The real challenge of the film was constructing the gill man costume. A first version of the creature was rumored to look like the Oscar statuette and was promptly abandoned. The winning design turned out to be a foam rubber construction with a latex skin but there have been some discrepancies over the years of who was actually inside the suit. It was actually two actors, stuntman Ben Chapman and champion swimmer Ricou Browning. Chapman, in an interview with the internet fan site, The Astounding B Monster, said, "It's very simple. Anything below the surface was Ricou, anything above the surface was me." Both actors had their difficulties manipulating the costume but Browning probably had the more problematic part, sometimes having to hold his breath for up to five minutes during a take. "If I got to where I was really desperate for air," Browning told Tom Weaver (in They Fought in the Creature Features), "I would just stop everything and go limp, and the safety man would swim in to me and give me an air hose...Compared to what they do today as far as makeup and monsters' faces and so forth, the Creature would be considered the Model T. For instance, I had a little squeeze bulb that I held in my hand, and the tube from it ran up my arm. I could squeeze that and make the gills fluctuate in and out. I could move my lips a little by moving my chin, but the eyes I had no control over whatsoever. It was very crude compared to what they do today." In one of the more amusing production anecdotes, Browning recalled having to make an emergency bathroom visit, emerging from the water in full costume near an unsuspecting mother and her small daughter on the nearby shore. "They took off, and that's the last I saw of 'em!"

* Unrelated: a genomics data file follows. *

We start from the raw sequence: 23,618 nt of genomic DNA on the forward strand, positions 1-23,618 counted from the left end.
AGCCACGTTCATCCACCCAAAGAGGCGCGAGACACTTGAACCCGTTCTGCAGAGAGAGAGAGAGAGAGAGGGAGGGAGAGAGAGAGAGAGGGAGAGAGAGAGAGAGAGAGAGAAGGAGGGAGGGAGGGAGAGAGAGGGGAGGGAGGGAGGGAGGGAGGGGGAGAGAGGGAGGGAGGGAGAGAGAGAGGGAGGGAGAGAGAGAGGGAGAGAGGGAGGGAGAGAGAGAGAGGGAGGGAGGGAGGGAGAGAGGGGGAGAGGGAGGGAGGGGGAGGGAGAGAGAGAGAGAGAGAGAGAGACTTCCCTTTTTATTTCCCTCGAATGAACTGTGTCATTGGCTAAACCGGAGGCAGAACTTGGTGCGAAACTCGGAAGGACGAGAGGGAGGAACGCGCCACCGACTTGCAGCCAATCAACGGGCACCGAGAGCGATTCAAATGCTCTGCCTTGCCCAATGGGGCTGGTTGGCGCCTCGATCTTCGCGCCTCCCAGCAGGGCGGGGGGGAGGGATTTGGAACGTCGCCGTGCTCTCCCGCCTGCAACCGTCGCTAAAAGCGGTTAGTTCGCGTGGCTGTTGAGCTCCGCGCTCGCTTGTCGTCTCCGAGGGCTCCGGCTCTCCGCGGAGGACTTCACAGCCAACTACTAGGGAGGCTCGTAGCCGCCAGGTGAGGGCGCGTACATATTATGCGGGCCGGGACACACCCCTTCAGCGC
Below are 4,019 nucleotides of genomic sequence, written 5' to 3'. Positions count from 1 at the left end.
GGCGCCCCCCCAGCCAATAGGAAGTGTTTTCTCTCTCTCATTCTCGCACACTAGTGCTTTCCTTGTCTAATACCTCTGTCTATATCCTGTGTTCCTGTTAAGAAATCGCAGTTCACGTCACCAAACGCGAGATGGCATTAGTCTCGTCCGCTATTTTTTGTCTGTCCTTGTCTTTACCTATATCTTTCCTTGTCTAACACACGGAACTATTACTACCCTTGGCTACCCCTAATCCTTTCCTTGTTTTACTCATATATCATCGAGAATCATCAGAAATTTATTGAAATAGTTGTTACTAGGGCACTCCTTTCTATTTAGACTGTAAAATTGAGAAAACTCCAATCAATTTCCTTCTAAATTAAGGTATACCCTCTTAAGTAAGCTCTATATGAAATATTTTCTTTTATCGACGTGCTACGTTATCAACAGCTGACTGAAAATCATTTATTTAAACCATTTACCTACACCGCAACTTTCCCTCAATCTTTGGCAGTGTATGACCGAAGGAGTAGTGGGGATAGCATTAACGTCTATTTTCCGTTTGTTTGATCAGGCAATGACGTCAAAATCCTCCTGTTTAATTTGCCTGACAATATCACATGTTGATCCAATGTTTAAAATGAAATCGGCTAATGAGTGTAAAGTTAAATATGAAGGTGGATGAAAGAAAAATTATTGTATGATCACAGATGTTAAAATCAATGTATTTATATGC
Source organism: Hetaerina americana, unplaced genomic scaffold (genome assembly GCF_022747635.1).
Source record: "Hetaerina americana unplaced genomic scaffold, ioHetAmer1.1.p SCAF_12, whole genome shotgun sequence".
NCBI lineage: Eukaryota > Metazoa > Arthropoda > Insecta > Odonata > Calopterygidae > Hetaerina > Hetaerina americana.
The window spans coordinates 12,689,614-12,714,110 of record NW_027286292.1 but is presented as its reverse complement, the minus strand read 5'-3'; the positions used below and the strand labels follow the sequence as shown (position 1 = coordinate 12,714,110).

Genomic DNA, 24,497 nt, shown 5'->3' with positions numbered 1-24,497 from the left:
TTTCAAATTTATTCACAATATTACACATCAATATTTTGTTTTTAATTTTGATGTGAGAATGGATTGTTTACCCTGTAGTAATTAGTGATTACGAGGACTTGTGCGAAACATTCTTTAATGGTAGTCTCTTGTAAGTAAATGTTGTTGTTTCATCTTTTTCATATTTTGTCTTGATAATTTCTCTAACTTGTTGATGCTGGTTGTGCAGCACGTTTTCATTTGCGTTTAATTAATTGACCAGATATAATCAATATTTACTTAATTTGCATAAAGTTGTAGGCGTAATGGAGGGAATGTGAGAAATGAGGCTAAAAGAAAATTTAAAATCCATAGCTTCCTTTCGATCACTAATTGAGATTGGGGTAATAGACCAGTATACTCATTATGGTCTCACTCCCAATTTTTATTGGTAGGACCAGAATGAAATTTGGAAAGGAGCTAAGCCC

Chapman, as the upright, dry land version of the Creature, had a slightly easier time of it than Browning but he did recount one near accident (in Attack of the Monster Movie Makers by Mike Weaver) regarding his fight scene with Bernie Gozier: "He was supposed to swing at me with his machete, and I was going to counter by grabbing his hand. We rehearsed it, and I told him he was going to have to help me; with the helmet on, I couldn't see that well. Well, he came down with the machete, I reached up and I missed his hand - and bang, right on top of my head. Of course, the blade was dull and the top of the helmet was quite thick, so there was no damage."

Julie Adams also shared her impressions and some memories of the film's production (in They Fought in the Creature Features), stating "in the real classics, there always is that feeling of compassion for the monster. I think maybe it touches something in ourselves, maybe the darker parts of ourselves, that long to be loved and think they really can't ever be loved. It strikes a chord within us." As for the actual film shoot, Adams recalled that it "was a very, very pleasant movie, and we all laughed a lot" but there was that one day where she had to swim in freezing water (the studio crew forgot to heat the water tank prior to filming). "I was trying not to shiver as I was lying limp in this poor guy's [the Creature's] arms. And he could barely see, so as he carried me, he scraped my head on a plaster rock and skinned my head. It was not the best morning of the picture!"

Producer: William Alland
Director: Jack Arnold
Screenplay: Arthur A. Ross, Harry J. Essex, based on a story by Maurice Zimm
Art Direction: Hilyard M. Brown, Bernard Herzbrun
Cinematography: James C. Havens, William Snyder
Editing: Ted Kent
Music: Herman Stein, Hans Salter, Henry Mancini, Joseph E. Gershenson (musical director)
Costume Design: Rosemary Odell
Cast: Richard Carlson (David Reed), Julie Adams (Kay Lawrence), Richard Denning (Mark Williams), Antonio Moreno (Carl Maia), Nestor Paiva (Lucas), Whit Bissell (Edwin Thompson), Gill-Man in water (Ricou Browning), Gill-Man on land (Ben Chapman).
BW-80m. Closed captioning.

by Jeff Stafford VIEW TCMDb ENTRY